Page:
Composer Johannes Brahms
Band The Prince Consort
01:12 Play $1.70
17
Liebeslieder Opus 52 - Nicht wandle, mein Licht, dort aussen

Liebeslieder Opus 52 - Nicht wandle, mein Licht, dort aussen

Composer Johannes Brahms
Band The Prince Consort
01:56 Play $1.70
18
Liebeslieder Opus 52 - Es bebet das Gesträuche

Liebeslieder Opus 52 - Es bebet das Gesträuche

Composer Johannes Brahms
Band The Prince Consort
01:17 Play $1.70
19
Other Love Songs - When I Have Passed

Other Love Songs - When I Have Passed

Composer Stephen Hough
Band The Prince Consort
04:41 Play $1.70
20
Other Love Songs - All Shall Be Well

Other Love Songs - All Shall Be Well

Composer Stephen Hough
Band The Prince Consort
02:03 Play $1.70
21
Other Love Songs - The City's Love

Other Love Songs - The City's Love

Composer Stephen Hough
Band The Prince Consort
01:41 Play $1.70
22
Other Love Songs - Madam and Her Madam

Other Love Songs - Madam and Her Madam

Composer Stephen Hough
Band The Prince Consort
00:52 Play $1.70
23
Other Love Songs - Kashmiri Song

Other Love Songs - Kashmiri Song

Composer Stephen Hough
Band The Prince Consort
02:43 Play $1.70
24
Other Love Songs - Because I Liked You

Other Love Songs - Because I Liked You

Composer Stephen Hough
Band The Prince Consort
02:38 Play $1.70
25
Other Love Songs - The Colour of His Hair

Other Love Songs - The Colour of His Hair

Composer Stephen Hough
Band The Prince Consort
02:04 Play $1.70
26
Other Love Songs - Simon, Son of John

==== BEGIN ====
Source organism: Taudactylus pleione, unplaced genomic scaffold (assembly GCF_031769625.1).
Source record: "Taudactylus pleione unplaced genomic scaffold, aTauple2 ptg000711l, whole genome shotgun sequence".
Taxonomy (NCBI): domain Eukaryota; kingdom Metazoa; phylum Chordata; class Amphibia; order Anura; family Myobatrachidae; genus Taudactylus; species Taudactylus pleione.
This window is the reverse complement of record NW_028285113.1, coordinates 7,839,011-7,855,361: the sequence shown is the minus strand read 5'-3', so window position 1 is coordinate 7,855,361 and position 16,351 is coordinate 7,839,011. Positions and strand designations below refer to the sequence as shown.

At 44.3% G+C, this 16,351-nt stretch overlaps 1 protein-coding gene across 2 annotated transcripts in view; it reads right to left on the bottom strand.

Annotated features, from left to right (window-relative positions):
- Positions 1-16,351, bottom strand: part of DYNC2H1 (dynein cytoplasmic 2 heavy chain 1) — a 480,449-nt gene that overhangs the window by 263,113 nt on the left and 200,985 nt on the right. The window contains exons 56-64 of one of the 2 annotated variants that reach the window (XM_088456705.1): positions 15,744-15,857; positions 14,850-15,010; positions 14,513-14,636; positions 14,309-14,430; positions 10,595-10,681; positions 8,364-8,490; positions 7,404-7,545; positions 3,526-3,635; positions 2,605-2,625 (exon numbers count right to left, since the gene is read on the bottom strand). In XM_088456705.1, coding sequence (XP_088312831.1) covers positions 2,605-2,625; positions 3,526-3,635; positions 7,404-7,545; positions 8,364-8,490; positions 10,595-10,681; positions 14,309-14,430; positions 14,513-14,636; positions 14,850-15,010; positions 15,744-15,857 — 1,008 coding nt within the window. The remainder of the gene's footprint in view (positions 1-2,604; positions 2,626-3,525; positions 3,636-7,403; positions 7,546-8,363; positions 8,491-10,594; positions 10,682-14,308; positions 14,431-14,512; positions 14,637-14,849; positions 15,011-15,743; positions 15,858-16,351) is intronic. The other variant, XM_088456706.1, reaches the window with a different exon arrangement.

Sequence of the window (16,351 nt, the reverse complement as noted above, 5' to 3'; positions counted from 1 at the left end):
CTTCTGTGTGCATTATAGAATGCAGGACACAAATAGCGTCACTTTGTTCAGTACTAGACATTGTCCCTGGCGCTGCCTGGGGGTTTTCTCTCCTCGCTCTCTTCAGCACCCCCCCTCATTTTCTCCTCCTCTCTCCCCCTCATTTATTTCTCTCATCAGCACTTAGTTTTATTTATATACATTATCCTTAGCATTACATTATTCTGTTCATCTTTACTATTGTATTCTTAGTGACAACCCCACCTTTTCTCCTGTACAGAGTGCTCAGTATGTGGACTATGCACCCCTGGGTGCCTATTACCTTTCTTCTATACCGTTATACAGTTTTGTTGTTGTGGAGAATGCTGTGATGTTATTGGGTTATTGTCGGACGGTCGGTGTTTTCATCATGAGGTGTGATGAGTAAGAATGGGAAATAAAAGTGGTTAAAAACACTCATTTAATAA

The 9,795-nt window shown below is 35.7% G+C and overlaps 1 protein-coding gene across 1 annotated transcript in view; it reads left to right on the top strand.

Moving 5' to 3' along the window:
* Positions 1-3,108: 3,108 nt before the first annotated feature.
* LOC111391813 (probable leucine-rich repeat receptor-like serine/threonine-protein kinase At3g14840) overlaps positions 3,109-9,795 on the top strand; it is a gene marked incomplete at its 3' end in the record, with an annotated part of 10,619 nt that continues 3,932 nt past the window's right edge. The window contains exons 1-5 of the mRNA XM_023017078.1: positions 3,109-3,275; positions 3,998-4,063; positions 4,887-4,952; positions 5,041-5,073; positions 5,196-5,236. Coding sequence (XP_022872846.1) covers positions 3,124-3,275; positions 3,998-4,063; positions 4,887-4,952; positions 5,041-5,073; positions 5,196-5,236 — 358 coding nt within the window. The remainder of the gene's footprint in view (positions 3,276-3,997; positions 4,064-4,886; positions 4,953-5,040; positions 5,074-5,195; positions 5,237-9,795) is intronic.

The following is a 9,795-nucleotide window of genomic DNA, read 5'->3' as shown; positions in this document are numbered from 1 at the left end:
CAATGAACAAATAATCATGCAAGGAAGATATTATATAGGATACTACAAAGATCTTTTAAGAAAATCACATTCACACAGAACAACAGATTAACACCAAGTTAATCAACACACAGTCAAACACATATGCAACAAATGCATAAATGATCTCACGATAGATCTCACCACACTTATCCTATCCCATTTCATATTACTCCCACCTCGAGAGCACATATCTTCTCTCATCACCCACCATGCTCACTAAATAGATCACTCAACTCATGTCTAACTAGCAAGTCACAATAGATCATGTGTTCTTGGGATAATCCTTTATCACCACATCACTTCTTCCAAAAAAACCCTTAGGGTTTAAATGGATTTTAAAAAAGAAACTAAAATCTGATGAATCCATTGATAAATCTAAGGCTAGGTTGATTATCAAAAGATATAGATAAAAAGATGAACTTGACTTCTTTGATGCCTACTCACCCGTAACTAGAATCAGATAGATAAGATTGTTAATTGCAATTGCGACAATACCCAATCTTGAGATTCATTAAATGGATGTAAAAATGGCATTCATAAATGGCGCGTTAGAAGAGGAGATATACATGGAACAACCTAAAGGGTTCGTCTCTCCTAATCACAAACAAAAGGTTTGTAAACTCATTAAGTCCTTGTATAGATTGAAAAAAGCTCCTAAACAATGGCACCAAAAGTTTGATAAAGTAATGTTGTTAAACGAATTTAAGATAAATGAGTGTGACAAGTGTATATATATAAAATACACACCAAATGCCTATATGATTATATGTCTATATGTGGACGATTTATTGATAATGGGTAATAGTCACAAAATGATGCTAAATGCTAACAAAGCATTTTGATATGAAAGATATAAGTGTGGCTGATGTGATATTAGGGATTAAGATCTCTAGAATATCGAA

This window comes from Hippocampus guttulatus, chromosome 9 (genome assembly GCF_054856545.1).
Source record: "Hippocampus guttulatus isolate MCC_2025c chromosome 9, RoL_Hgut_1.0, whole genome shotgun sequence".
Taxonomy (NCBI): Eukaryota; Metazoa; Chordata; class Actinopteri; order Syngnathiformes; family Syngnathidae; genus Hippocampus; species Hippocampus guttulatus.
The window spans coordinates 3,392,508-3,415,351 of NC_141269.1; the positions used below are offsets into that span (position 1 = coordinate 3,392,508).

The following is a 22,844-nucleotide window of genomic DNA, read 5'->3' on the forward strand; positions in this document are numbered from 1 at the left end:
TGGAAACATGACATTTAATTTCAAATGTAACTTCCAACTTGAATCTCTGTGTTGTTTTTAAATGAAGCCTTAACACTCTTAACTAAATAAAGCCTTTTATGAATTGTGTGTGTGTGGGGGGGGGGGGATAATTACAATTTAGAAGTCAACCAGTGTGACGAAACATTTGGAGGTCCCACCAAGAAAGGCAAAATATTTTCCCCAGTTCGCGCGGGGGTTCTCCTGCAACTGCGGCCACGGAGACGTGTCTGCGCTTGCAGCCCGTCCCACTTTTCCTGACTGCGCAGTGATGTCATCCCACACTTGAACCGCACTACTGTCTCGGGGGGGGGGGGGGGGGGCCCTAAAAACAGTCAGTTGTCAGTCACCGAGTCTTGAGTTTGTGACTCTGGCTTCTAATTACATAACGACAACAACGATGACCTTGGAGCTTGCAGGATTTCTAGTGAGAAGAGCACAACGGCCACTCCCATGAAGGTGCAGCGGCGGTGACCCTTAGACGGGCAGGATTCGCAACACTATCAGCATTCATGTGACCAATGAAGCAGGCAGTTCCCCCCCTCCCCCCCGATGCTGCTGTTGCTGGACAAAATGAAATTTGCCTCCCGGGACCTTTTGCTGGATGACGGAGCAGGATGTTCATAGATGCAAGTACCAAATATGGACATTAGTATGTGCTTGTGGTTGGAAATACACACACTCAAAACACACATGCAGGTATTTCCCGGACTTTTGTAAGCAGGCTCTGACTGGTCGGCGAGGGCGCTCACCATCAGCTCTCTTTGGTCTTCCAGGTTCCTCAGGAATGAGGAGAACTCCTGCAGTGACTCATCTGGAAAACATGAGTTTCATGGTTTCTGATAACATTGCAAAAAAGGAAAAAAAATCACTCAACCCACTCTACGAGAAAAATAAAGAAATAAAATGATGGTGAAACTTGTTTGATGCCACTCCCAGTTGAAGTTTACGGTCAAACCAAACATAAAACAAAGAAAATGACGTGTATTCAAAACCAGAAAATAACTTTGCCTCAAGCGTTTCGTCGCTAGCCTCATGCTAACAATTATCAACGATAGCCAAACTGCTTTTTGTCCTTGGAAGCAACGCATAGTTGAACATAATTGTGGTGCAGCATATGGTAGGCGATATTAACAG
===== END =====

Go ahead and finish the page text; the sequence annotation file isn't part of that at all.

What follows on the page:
Other Love Songs - Simon, Son of John

Composer Stephen Hough
Band The Prince Consort
04:50 Play $1.70
27
Neue Liebeslieder Opus 65 - Verzicht, o Herz, auf Rettung

Neue Liebeslieder Opus 65 - Verzicht, o Herz, auf Rettung

Composer Johannes Brahms
Band The Prince Consort
00:38 Play $1.70
28
Neue Liebeslieder Opus 65 - Finstere Schatten der Nacht

Neue Liebeslieder Opus 65 - Finstere Schatten der Nacht

Composer Johannes Brahms
Band The Prince Consort
01:13 Play $1.70
29
Neue Liebeslieder Opus 65 - An jeder Hand die Finger

Neue Liebeslieder Opus 65 - An jeder Hand die Finger

Composer Johannes Brahms
Band The Prince Consort
01:29 Play $1.70
30
Neue Liebeslieder Opus 65 - Ihr schwarzen Augen

Neue Liebeslieder Opus 65 - Ihr schwarzen Augen

Composer Johannes Brahms
Band The Prince Consort
00:46 Play $1.70
31
Neue Liebeslieder Opus 65 - Wahre, wahre deinen Sohn

Neue Liebeslieder Opus 65 - Wahre, wahre deinen Sohn

Composer Johannes Brahms
Band The Prince Consort
01:13 Play $1.70
32
Neue Liebeslieder Opus 65 - Rosen steckt mir an die Mutter

Neue Liebeslieder Opus 65 - Rosen steckt mir an die Mutter

Composer Johannes Brahms
Band The Prince Consort
00:56 Play $1.70
33
Neue Liebeslieder Opus 65 - Vom Gebirge, Well auf Well

Neue Liebeslieder Opus 65 - Vom Gebirge, Well auf Well

Composer Johannes Brahms
Band The Prince Consort
00:59 Play $1.70
34
Neue Liebeslieder Opus 65 - Weiche Gräser im Revier

Neue Liebeslieder Opus 65 - Weiche Gräser im Revier

Composer Johannes Brahms
Band The Prince Consort
01:39 Play $1.70
35
Neue Liebeslieder Opus 65 - Nagen am Herzen

Neue Liebeslieder Opus 65 - Nagen am Herzen

Composer Johannes Brahms